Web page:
Re: My favourite XSLT enhancement requests

Subject: Re: My favourite XSLT enhancement requests
From: Alexey Gokhberg <alexei@xxxxxxxxxx>
Date: Sat, 16 Sep 2000 11:42:44 +0200
Hello, Steve

Let me put it this way (Q>-question, A>-answer).

Q> | For instance, section 3 of this document called "Requirements for
Q> | *Portable* Extension Function Implemenations" requests, in
Q> |
Q> | - "... Extension function implementations MUST be allowed both
inline as
Q> | well as externally  ..."
Q> | - "...It SHOULD be possible to return an object of any
Q> | type from the extension function ..."
Q> | - "...It SHOULD be possible to pass an object of any host-language
Q> | to an extension function ..."
Q> |
Q> | but, on the other hand,
Q> |
Q> | - "... A processor SHOULD NOT be required to implement the portable
Q> | extension function binding for any particular language ..."
Q> |
Q> | Does it really propose *portable* extension implementations?

A> ... the requirement is
A> that it be *possible* to write a stylesheet requiring extension
A> functions that can be portable across XSLT processor implementations.
A> .........
A> The working group is trying to address portability issues raised
A> by users on the XSL-List about the two most popular languages
A> for extension function implementations which existing XSLT processors
A> implement ...
Q> | In particular, how the XSLT stylesheet that contains an embedded
Java code
Q> | should be ported to the XSLT processor that does not (and SHOULD
NOT be
Q> | required) to support Java?

A> If XSLT 1.1 were to provide an implementation of the requirements
A> above, this would mean the following:
A>   -> A stylesheet that requires extension functions using
A>      one of the specified languages can be run on any
A>      XSLT 1.1-compliant processor that supports the same
A>      language binding for extension functions.

Now I got the following questions:


Let's assume that we have to consider the following platorms for
extension development:

    - Java
    - ECMAScript (JavaScript)
    - C
    - C++ 
    - ActiveX (COM)
    - CORBA

The last two platforms are not programming languages proper, but are
very likely to be used for extension development in the future. Please
note, that first 5 platforms mentioned are already used in various XSLT
implementations that are available now.

Let's assume that we accept principles proposed by W3C (cited and
commented above). According to these principles, there might exist the
following classes of XSLT processors with regards to the bindings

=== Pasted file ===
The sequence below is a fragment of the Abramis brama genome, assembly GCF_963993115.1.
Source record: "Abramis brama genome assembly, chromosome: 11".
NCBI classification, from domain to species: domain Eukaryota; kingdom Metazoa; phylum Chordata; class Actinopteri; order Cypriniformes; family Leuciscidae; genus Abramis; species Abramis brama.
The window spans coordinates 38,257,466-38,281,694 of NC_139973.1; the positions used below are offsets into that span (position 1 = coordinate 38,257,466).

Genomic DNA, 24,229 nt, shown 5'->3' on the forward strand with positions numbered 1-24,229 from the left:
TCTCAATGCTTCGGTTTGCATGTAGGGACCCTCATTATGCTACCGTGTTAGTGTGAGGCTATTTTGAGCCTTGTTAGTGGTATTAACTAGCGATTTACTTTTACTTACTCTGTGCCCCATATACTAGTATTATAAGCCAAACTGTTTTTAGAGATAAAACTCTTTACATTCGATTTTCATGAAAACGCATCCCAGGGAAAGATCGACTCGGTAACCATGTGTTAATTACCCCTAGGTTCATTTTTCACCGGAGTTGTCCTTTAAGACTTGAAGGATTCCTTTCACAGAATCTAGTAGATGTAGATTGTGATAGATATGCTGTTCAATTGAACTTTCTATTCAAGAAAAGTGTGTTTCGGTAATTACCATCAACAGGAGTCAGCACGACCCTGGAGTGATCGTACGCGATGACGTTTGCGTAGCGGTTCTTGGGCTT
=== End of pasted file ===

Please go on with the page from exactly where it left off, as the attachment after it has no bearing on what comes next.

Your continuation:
1. Processors that do not support extensions
2. Processors that support Java only
3. Processors that support ECMAScript only
4. Processors that support C only
5. Processors that support C++ only
6. Processors that support Java and ECMAScript only
7. Processors that support Java and C only (why not?)
64. Processors that support bindings for all 6 platforms

Total of 2**6 = 64 different classes, and the number of classes will
grow exponentially if we would consider more platforms (2 power N, where
N - number of platforms supported).

Stylesheets with extensions will be portable only among processors that
belong to the same class. In the example above we might have up to 64
incompatible XSLT dialects! Is this a portability?


I cite again:

"The working group is trying to address portability issues raised ...
about the two most popular languages
for extension function implementations which existing XSLT processors
implement ..."

How implementors that are using "less popular languages" should proceed?
How the popularity was measured? Is there any statistics available? Or
there is some central authority that decides which language should be
treated as popular? And who can predict what will become popular in one

Were *all* existing XSLT processors considered? Or only those developed
by W3C members?


At the first step W3C plans to provide support for Java and ECMAScript
only. I am afraid that there might be no second step (with regards to
the language support) and we might never see binding specifications for
other languages. (By the way: which language bindings are currently
supported by W3C DOM specification?)

Why not to follow the commonly used practice: define the ABSTRACT,
PLATFORM-INDEPENDENT model first, then specify bindings for all
platforms needed by the user community? 

Why not to follow the pattern set by major standartization bodies, which
normaly provide bindings for the variety of languages and platforms?
Consider, for instance, OMG CORBA spec: there exist IDL bindings for
Ada, C, C++, COBOL, Java, Smalltalk as well as mapping to COM.

Why XSLT implementors that are using Java should enjoy more benefits?
Why users that prefer C++ based implementations should suffer from the
lack of standartization?

Thank you for your attention.

Kind regards,


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